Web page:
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Tax planning offers many opportunities for taxpayers:

- Legally arrange your affairs in a manner to minimise your taxation liabilities
- Control the amount of tax you pay
- Maximise your access to tax rebates
- Plan your cash flow by knowing your taxation liabilities in advance.

Book your tax planning appointment before 30 June 2019 to review your 2019 profit, to estimate your tax payable and to put in place tax minimisation strategies.

Single Touch Payroll requires employers to send tax and superannuation information to the ATO every time they pay their employees and will commence on 1 July 2019 for all employers.

Features of Single Touch Payroll:

- Employers will no longer need to provide their employees with payment summaries for the information they report through Single Touch Payroll.
- Employees will find the information they need to complete their income tax return in ATO online services, accessed through myGov. Employees who choose not to have a myGov account can contact the ATO to get a copy of their payment summary information.
- Employers will no longer need to provide the ATO with a payment summary annual report (PSAR).
- From January 2020, the ATO will pre-fill activity statement labels W1 and W2.
- Employers will be able to offer online commencement forms to new employees, including Tax file number declaration, Superannuation (super) standard choice, Withholding declaration and Medicare levy variation declaration forms that can be sent to the ATO from myGov.

How to report through Single Touch payroll:

  • Report through your existing Single Touch Payroll enabled software
  • Report through a new Single Touch Payroll enabled software.  If you are a micro employer with one to four employees, the ATO has compiled a list of 24 companies that have put forward product proposals to offer low cost (ie less than $10 per month) Single Touch Payroll solutions. The list can be found at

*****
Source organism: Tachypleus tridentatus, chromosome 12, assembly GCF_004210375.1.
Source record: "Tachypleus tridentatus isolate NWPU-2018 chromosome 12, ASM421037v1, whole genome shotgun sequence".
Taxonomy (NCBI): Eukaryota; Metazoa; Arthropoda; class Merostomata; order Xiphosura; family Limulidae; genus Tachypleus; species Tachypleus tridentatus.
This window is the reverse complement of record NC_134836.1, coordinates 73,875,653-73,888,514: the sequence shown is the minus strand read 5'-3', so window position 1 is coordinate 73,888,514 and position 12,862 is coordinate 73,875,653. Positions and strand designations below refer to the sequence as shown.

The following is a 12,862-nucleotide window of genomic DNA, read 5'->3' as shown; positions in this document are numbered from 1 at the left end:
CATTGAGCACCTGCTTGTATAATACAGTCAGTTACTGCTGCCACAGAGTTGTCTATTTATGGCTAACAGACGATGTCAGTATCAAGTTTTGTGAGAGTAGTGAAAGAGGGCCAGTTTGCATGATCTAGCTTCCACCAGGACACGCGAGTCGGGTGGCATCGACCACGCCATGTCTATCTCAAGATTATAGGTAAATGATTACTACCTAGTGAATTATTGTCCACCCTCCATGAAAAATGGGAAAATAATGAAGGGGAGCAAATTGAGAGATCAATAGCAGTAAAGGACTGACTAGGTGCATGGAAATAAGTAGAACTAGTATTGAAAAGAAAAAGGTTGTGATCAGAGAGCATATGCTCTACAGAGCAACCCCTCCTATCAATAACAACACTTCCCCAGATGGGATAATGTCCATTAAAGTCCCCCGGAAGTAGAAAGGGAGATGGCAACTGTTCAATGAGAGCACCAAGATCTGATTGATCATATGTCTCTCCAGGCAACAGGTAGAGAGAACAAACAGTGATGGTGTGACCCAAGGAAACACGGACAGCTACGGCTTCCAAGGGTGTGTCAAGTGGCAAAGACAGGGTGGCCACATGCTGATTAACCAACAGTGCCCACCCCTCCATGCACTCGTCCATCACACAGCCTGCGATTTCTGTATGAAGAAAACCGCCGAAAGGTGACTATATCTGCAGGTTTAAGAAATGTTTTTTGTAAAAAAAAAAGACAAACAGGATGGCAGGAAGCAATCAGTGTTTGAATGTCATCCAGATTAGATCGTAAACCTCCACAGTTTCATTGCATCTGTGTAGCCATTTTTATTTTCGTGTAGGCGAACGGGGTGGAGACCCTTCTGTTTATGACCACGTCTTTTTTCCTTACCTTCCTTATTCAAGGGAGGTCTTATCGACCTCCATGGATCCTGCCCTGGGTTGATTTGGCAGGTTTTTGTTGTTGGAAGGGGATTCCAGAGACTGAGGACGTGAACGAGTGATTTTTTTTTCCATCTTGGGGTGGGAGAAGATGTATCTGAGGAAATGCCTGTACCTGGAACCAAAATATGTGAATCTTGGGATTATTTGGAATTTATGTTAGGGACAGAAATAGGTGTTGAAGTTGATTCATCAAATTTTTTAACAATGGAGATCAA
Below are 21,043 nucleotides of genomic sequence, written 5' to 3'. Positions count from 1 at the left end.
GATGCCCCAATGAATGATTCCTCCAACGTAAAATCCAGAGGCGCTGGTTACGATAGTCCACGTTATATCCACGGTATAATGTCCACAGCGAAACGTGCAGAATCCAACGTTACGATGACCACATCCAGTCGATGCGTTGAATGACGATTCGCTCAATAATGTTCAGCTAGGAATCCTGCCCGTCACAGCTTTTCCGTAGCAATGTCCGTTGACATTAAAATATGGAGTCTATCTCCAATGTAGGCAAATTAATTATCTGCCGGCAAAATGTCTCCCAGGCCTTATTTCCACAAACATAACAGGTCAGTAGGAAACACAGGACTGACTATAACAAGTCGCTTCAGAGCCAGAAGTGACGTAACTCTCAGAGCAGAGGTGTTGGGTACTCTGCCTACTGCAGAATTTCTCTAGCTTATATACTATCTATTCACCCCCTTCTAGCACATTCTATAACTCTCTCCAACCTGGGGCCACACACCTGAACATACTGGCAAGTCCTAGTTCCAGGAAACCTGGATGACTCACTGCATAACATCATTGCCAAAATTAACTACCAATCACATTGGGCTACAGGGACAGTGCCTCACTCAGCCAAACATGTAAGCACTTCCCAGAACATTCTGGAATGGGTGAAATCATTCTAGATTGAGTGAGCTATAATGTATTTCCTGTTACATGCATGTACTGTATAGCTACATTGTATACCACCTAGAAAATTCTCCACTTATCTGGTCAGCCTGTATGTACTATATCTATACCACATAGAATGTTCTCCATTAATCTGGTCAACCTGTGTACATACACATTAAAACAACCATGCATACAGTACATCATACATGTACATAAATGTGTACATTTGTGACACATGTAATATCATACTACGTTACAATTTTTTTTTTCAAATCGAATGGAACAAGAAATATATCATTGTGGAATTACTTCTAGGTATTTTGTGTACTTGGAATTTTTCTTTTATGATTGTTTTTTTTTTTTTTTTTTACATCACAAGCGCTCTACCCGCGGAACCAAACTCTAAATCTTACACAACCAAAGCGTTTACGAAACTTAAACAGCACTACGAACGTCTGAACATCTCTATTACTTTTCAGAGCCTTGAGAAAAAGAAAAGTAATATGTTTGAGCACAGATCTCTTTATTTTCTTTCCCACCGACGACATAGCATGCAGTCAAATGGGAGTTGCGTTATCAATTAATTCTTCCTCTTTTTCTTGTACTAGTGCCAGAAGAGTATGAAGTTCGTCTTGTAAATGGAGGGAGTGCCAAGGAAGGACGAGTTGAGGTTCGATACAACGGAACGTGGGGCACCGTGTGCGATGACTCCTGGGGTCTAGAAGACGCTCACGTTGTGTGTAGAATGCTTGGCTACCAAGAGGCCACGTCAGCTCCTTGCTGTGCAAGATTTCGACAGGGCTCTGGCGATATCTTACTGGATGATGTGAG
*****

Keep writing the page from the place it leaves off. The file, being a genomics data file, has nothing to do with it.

• Ask a third party, such as a registered tax or BAS agent or payroll service provider, to report through Single Touch Payroll on your behalf. If you have four or less employees, Twomeys will be able to report your Single Touch Payroll information quarterly for the first two years, rather than each time you process a pay run.

NB: If you have closely held payees (i.e. the payee is directly related to the entity from which they receive payments, for example family members of a family-owned business), you are exempt from reporting closely held payees for the 201920 financial year.

The instant asset write-off threshold has increased to $30,000, and has been extended to 30 June 2020.

The instant asset write-off now also includes businesses with a turnover from $10 million to less than $50 million. These businesses can claim a deduction of up to $30,000 for the business portion of each asset (new or second hand), purchased and first used or installed ready for use from 7.30pm (AEDT) on 2 April 2019 until 30 June 2020.

Businesses with a turnover of up to $10 million can also claim a deduction for each asset purchased and first used or installed ready for use, up to the following thresholds:

- $30,000, from 7.30pm (AEDT) on 2 April 2019 until  30 June 2020
- $25,000, from 29 January 2019 until before 7.30pm (AEDT) on 2 April 2019
- $20,000, before 29 January 2019.

NB: The GST exclusive cost of the asset must be less than the above thresholds in order to claim an instant asset write-off.

Heavy vehicles can be used in different activities both on and off public roads. The amount of fuel tax credits you can claim depends on what fuel you use, when you acquired it and if you use it:

  • for travelling on public roads
  • in all other activities, including off public roads, on work sites and to power auxiliary equipment.

You need to do separate calculations for different fuel tax credit rates.

To work out how much fuel was used in the different activities, you can use any apportionment method considered fair and reasonable for your circumstances.
Common methods and measures include where you:

  • add up all the eligible quantities of each fuel type that attract the same fuel tax credit rate
  • subtract any ineligible fuel, such as fuel you used in light vehicles on a public road, from the total fuel acquired
  • determine a reliable percentage of eligible fuel usage for a sample period and apply this over a number of tax periods.

The ATO's simplified method for working out fuel used in vehicles with auxiliary equipment can be found at: and includes the following:

 Vehicle Percentage  Auxiliary equipment
 Concrete truck  30%  Mixing barrel and mechanisms for loading/unloading concrete
 Commercial coach  5%  Air conditioning
 Refrigerated vehicle  10%  Refrigeration unit
 Waste collection  15%

 Bin lifting equipment

The current fuel tax credit rate for heavy vehicles travelling on a public road is 15.8c/litre and for all other uses – including power auxiliary equipment of a heavy vehicle is 41.6c/litre. With such a large difference in the rates, it is important that you identify any non on road use of heavy vehicles and claim it at the appropriate higher rate.